“It’s dangerous and doesn’t pay well but many people thought, ‘Well, at least it’s a career where I can retire young,’” Lee said. “Now, you can’t even guarantee that you’ll maintain your job, nevermind retire from it,” Lee said.

2. Dairy Farmer
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2012 pay: $33,119 2011 pay: $32,114 Change in pay: flat Dairy farmers weren’t in the 10 worst last year so they not only shot into the bottom 10 but they debuted at No. 2. First, it’s a low-paying job. Second, it’s very dangerous working with large animals such as cows. “Moving the animals, they could their feet crushed,” Lee explained. “And there are more fatalities in dairy farming than ever before.” Plus, the working conditions are tough – not only the obvious manure issue (though talk to a d
Photo: Getty Images

2012 pay: $33,119
2011 pay: $32,114
Change in pay: +3.1%

Dairy farmers weren’t in the 10 worst last year so they not only shot into the bottom 10 but they debuted at No. 2.

First, it’s a low-paying job. Second, it’s very dangerous working with large animals such as cows. “Moving the animals, [farmers] could get their feet crushed,” Lee explained. “And there are more fatalities in dairy farming than ever before.”

Plus, the working conditions are tough — not only the obvious manure issue (though talk to a dairy farmer and he’ll tell you he doesn’t even smell it anymore) but also the fact that you have to get out there whether it’s 10 degrees or 100 degrees.

And the job outlook is tough: Dairy farming is increasingly becoming a corporate business, which is squeezing the little guys, Lee said.

1. Lumberjack
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2012 pay: $32,144 2011 pay: $32,109 Change in pay: flat Lumberjack has always been one of the worst jobs – like dairy farmers, you’re working outside whatever the weather, in dangerous conditions, with low pay in an industry that took a huge hit during the recession (hello housing bust) and is increasingly being automated. That being said, you’ll find a lot of lumberjacks who say they do it for their love of the outdoors and that they take great pride in their work. “I talked to one lumberjack w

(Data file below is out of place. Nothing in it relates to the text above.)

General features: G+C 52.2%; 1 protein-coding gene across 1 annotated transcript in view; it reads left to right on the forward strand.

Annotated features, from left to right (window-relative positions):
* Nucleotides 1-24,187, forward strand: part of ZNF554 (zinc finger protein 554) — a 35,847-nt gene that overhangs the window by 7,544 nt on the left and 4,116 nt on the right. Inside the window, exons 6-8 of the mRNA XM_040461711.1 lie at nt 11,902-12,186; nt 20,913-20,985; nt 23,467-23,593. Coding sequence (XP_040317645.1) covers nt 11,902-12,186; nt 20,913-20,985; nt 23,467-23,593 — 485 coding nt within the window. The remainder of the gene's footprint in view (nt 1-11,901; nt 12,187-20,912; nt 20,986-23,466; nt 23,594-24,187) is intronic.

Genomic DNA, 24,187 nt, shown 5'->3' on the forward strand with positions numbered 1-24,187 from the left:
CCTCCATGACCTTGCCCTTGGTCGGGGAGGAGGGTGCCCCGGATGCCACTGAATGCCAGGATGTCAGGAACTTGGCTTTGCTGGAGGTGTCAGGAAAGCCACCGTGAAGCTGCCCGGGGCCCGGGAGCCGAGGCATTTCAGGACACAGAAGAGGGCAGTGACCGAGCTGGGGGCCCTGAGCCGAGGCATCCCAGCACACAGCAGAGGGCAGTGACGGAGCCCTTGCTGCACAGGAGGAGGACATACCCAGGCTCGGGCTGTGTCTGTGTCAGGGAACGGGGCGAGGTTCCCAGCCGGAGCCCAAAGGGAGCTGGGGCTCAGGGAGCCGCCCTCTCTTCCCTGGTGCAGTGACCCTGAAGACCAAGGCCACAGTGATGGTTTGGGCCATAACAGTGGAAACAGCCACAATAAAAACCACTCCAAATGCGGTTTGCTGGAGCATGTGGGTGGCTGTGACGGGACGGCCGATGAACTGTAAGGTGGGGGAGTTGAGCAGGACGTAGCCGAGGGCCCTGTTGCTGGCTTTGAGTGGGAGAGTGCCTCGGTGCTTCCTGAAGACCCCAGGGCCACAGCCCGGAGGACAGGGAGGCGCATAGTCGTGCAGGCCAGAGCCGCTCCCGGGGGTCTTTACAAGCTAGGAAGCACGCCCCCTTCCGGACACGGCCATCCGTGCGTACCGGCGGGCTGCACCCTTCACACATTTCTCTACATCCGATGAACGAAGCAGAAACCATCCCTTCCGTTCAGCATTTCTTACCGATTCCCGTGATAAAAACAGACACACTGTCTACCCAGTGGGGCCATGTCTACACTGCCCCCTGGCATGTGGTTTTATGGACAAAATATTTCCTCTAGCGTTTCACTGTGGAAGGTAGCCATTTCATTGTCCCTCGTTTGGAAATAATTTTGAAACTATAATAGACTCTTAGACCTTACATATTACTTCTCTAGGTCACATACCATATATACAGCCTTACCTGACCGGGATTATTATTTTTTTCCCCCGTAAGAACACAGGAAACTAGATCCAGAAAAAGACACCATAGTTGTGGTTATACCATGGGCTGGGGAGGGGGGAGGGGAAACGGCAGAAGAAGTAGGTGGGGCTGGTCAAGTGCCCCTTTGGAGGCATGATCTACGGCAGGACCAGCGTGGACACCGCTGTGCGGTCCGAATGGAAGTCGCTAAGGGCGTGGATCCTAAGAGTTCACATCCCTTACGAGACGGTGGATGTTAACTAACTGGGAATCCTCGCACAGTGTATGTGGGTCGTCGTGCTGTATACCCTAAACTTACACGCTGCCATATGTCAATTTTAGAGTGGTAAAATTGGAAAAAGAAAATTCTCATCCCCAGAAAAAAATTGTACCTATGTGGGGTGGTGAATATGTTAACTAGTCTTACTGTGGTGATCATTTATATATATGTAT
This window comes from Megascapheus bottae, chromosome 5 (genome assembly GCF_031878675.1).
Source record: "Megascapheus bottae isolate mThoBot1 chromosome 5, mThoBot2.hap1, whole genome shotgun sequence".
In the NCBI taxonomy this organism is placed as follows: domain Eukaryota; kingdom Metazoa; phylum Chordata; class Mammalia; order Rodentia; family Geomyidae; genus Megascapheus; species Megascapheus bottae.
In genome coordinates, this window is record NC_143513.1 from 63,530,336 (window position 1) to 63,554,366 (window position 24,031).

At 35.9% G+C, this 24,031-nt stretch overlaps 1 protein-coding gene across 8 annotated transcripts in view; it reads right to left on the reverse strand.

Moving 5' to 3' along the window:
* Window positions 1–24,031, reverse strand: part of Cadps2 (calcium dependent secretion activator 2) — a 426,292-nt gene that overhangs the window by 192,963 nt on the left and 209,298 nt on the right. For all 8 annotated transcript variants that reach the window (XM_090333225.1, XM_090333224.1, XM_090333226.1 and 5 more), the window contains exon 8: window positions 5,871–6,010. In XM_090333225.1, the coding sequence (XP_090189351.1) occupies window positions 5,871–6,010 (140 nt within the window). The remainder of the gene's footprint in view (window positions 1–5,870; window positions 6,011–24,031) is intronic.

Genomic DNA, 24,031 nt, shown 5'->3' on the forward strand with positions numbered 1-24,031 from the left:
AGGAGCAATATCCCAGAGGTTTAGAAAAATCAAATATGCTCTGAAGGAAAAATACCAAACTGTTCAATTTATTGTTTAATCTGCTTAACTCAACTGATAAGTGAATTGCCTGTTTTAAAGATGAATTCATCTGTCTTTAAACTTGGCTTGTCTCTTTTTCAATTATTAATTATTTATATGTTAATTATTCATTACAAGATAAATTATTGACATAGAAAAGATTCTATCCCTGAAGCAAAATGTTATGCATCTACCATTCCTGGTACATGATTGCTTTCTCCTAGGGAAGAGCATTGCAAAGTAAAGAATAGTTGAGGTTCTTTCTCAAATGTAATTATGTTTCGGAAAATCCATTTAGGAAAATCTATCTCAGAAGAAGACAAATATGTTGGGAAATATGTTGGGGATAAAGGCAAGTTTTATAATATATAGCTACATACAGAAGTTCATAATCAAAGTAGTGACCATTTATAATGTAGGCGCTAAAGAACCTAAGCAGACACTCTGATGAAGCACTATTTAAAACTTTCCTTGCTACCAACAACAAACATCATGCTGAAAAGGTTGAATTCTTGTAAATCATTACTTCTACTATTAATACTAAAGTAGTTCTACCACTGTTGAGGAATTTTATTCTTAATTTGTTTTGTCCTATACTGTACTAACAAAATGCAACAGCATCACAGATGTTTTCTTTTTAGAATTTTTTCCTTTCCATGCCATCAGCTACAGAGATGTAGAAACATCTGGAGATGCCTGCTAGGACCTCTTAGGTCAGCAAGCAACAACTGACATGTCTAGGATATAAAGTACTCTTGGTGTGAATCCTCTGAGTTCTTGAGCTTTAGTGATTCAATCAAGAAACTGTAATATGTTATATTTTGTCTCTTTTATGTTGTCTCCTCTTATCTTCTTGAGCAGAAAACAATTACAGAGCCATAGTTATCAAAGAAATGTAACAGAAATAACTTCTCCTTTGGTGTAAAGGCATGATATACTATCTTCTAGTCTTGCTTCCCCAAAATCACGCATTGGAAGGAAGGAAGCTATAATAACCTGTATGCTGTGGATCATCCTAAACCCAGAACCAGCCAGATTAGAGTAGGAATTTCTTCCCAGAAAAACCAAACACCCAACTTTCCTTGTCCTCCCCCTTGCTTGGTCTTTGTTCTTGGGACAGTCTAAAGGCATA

Photo: AP

2012 pay: $32,144
2011 pay: $32,109
Change in pay: flat

Lumberjack has always been one of the worst jobs — like dairy farmers, you’re working outside whatever the weather, in dangerous conditions, with low pay in an industry that took a huge hit during the recession (hello housing bust) and is increasingly being automated.

That being said, you’ll find a lot of lumberjacks who say they do it for their love of the outdoors and that they take great pride in their work.

“I talked to one lumberjack who said, ‘I love my job! I’m outdoors,’” Lee explained. “I said, ‘But isn’t it dangerous?’ He replied: ‘Oh sure, I’ve broken my leg twice, my collar bone and lost my pinky finger. But it’s no big deal. Just part of the job,’” Lee said.

“How many of us would give up our pinky finger for our job?” Lee quipped.